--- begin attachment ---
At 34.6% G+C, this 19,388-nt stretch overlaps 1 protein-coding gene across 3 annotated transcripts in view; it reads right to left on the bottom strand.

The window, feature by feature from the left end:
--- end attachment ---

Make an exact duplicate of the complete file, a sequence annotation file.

At 34.6% G+C, this 19,388-nt stretch overlaps 1 protein-coding gene across 3 annotated transcripts in view; it reads right to left on the bottom strand.

The window, feature by feature from the left end: